That the Creodonta are the ancestors of the modern Carnivora is now generally admitted. They are apparently the most generalized and primitive of all (placental?) mammals, and probably the direct descendants of the mammal-like anomodont or theromorphous reptiles of the Triassic epoch; the evolution from that group having perhaps taken place in Africa or in the lost area connecting that continent with India. The relationship of the creodonts to the carnivorous marsupials is not yet determined, but it seems scarcely probable that the remarkable resemblance existing between the teeth of the two groups can be solely due to parallelism; and it has been suggested by Dr L. Wortman that both creodonts and marsupials are descended from a common non-placental stock. In other words, the latter are a side-branch from the anomodont-creodont line of descent. Dr C. W. Andrews has pointed out that certain of the Egyptian creodonts appear to have been aquatic or subaquatic in their habits; and it is possible that from such types are derived the true seals, or Phocidae. With the exception of Australasia, and perhaps South Africa, creodonts (on the supposition that the Patagonian forms are rightly included) appear to have had a nearly world-wide distribution. In Europe and North America they date from the Lowest Eocene and lived till the early Oligocene, while in India they apparently survived till a much later epoch. Some of the Oligocene forms, alike as regards dentition, the union of the scaphoid and lunar of the carpus, and the complexity of the brain, approximated to modern Carnivora.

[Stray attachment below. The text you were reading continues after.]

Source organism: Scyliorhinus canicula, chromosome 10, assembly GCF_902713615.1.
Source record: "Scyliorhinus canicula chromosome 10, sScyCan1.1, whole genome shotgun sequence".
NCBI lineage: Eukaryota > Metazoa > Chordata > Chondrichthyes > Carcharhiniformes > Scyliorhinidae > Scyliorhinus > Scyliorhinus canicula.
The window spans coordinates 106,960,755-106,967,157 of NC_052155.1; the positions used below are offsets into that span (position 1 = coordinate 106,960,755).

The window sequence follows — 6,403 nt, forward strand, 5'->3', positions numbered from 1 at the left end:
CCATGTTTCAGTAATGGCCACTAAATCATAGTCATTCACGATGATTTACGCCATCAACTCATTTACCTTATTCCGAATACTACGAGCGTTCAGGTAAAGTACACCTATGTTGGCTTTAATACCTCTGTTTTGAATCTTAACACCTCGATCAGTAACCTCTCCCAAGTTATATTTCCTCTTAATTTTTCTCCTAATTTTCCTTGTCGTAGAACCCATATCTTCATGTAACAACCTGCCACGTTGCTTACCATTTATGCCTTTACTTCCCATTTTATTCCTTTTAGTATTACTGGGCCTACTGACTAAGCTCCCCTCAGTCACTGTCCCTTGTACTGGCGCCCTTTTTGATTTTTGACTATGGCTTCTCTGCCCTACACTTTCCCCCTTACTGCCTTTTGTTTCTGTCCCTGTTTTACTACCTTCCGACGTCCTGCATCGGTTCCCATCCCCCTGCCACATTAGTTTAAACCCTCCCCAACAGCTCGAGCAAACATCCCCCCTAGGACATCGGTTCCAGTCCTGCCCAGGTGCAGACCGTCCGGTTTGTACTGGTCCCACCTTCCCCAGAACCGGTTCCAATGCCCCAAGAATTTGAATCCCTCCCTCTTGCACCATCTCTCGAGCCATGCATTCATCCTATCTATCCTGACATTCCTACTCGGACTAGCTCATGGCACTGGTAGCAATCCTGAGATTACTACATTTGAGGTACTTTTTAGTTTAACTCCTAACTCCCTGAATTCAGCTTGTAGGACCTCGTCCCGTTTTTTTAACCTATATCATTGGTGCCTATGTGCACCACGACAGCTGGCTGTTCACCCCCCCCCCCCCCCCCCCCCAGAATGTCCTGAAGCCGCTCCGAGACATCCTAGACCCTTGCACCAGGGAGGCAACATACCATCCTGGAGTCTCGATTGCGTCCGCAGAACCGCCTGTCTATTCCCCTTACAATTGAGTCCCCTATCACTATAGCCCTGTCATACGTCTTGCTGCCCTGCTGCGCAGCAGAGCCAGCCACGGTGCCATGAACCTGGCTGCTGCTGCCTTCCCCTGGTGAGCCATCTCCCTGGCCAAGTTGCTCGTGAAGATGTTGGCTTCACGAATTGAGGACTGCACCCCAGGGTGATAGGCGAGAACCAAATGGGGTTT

As regards classification Mr W. D. Matthew includes in the typical family Hyaenodontidae not only the widely spread genera Hyaenodon and Pterodon, but likewise Sinopa (Stypolophus), Cynohyaenodon and Proviverra; but Viverravus (Didymictis) and Vulpavus (Miacis) are assigned to a separate family (Viverravidae). It is these latter forms which come nearest to modern Carnivora, most of them being of Oligocene age. The American and European Oxyaena apparently represents a family by itself, as does the American Oxyclaena; and Palaeonictis and Patriofelis are assigned to yet another family; while the North American Lower Eocene and Eocene Arctocyon typifies a family characterized by the somewhat bear-like type of dentition. Mesonyx is also a very distinct type, from the North American Eocene and Oligocene. Some of the species of Patriofelis and Hyaenodon attained the size of a tiger, although with long civet-like skulls. In the earlier forms the claws often retained somewhat of a hooflike character.